There are 80 seats in the California Assembly and 40 seats in the California Senate. The last time the Golden State adjusted the size of its legislature, in 1862, there were about 400,000 people living there. Today, more than twice that number live within the city limits of San Francisco alone.
With a population of nearly 40 million, California's state legislative districts are the largest in the country. Since voters in the state send 53 representatives to the U.S. House of Representatives, the state's upper chamber is one of just two (the Texas Senate is the other) where members represent more people than does the average member of Congress.
The seemingly out-of-whack ratio of legislators to constituents has resulted in an accumulation of power by the state's executive branch and has diluted the electoral power of rural areas and political minorities, according to Michael Warnken, a California-based libertarian activist who is part of a group that's trying to get federal courts to force the state to add more seats to the state legislature. "It's impossible for the people of California to have a relationship with their state lawmakers," he says.
In turn, the expansion of executive power has given such agencies as the California Air Resources Board and the California Coastal Commission outsized authority to unilaterally write regulations that should fall within the legislature's purview.
Putting voters back in charge of the state government requires having more representatives in Sacramento, activists argue. Their lawsuit was launched by a coalition that includes the California Libertarian Party, the Marin County Green Party, a group of Native Americans, and secessionists who have sought for years to form a new state, Jefferson, out of portions of northern California and southern Oregon. Former federal judge Alex Kozinski is helping litigate the case.
The effort faces an undeniably daunting path forward, in part because courts have been generally unwilling to adjudicate questions of political representation. (The same reluctance has stymied legal efforts to restrict gerrymandering, the practice of drawing legislative districts to benefit one political party over another.) But the activists pushing for more representation in California's legislature argue that the state's current legislative framework disenfranchises minorities, including Native Americans and Hispanics—a claim that has convinced federal courts to intervene in gerrymandering cases—as well as anyone who lives outside the state's population centers.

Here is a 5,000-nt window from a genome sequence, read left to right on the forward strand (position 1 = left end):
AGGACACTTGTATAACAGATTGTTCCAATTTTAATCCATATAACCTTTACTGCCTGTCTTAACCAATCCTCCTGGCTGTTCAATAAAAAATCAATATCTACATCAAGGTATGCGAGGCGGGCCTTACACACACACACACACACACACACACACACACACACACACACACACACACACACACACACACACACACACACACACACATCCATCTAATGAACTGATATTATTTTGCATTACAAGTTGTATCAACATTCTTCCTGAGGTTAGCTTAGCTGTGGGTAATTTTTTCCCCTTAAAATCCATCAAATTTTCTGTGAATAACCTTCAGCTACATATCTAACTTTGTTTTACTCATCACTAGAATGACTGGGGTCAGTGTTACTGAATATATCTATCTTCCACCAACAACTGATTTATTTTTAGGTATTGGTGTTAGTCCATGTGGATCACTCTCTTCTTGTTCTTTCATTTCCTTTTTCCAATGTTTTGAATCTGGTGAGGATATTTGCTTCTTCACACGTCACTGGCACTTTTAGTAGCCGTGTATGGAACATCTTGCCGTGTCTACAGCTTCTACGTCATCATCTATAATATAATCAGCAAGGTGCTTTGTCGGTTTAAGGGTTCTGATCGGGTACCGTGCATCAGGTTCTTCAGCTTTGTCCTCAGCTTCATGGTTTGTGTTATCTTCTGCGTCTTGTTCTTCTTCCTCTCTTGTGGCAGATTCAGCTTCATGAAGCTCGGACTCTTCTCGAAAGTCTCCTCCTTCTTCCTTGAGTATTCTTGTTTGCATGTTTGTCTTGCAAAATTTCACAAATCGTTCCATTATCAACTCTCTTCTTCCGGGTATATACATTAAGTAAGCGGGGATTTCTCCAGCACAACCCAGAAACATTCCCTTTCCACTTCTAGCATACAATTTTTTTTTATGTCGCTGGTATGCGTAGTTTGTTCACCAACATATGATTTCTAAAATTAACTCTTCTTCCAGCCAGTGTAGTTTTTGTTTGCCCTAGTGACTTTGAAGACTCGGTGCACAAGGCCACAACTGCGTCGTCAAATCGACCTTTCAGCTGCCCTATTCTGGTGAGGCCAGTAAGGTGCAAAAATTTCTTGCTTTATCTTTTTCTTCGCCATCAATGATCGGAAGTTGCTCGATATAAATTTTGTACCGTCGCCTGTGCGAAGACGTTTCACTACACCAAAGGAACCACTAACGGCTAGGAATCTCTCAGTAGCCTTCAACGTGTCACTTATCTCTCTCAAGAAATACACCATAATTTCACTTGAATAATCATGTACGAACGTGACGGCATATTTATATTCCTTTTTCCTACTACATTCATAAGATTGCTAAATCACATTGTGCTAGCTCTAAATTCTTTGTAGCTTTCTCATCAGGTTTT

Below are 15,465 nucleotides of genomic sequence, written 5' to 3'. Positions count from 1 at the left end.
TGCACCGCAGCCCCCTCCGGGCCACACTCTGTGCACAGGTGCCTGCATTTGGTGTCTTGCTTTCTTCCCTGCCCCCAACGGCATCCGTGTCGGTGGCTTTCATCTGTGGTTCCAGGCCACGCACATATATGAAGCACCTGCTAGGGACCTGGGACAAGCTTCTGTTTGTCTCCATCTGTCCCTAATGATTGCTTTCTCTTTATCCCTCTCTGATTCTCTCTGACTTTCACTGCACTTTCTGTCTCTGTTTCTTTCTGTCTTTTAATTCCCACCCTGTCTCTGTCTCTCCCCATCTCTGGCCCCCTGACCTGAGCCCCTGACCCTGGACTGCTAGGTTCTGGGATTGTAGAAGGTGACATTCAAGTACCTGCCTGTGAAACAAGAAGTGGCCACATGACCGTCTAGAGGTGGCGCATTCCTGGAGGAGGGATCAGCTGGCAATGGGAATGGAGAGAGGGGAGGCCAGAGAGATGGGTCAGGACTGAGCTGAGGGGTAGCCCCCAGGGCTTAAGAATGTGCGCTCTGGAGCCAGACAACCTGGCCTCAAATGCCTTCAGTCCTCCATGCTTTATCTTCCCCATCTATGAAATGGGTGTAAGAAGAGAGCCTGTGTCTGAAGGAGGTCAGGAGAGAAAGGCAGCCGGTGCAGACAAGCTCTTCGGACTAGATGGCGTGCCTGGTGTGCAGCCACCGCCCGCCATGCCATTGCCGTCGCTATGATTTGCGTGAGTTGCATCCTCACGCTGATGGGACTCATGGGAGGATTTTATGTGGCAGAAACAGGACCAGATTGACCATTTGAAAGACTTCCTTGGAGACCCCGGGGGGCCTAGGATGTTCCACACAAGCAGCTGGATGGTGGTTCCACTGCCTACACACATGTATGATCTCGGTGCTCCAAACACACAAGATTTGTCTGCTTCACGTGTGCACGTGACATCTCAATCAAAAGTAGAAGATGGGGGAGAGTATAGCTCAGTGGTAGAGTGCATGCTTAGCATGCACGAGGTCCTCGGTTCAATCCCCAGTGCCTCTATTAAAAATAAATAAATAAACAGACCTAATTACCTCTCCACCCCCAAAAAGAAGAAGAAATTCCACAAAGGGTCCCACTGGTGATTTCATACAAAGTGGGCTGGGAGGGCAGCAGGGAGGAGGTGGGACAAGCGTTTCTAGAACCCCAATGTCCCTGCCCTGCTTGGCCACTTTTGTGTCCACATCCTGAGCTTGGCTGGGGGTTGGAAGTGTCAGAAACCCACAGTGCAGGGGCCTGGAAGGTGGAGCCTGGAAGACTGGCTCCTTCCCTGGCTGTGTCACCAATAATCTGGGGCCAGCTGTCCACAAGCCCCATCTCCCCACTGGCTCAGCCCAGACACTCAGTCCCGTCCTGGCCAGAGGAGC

A federal district court tossed the case in 2018, but the activists are now appealing to the U.S. Court of Appeals for the 9th Circuit, with oral arguments likely to occur later this year or in early 2020. A victory there could send the case back to the lower court for a hearing on the merits.
The state is again trying to get the case dismissed. "Even if a federal court possessed the authority to increase the number of state legislative districts in California, there are no judicially discernible and manageable standards" for deciding how many seats are appropriate, attorneys for Alex Padilla, California's secretary of state, argued in a brief filed in August.
It's probably true that there is no magic ratio of legislators to constituents, and American states are all over the board when it comes to representation. New Hampshire has a whopping 400 members in its lower chamber, one for every 3,400 residents. To match that ratio, California would need more than 11,000 seats in its state Assembly.
But there is some evidence that more representation results in more limited government. A 1999 study by economists Mark Thornton and Marc Ulrich found that "smaller legislatures result in larger constituencies, poorer representation, and higher levels of government spending per capita."
This is hardly the first attempt to radically alter the relationship between California's people and their government. Proposals for breaking up the state go back as far as 1855. In this decade, an effort backed by venture capitalist Tim Draper to split California into six separate states nearly qualified for the ballot.
Could a better remedy to California's problems be to adjust the number of lawmakers to compensate for more than a century of wild population growth? At the very least, a smaller legislator-to-constituent ratio allows for local issues to get a hearing in state politics.
"A static number of representatives and a growing population does what to our vote?" Warnken asks, rhetorically.
"It steals it."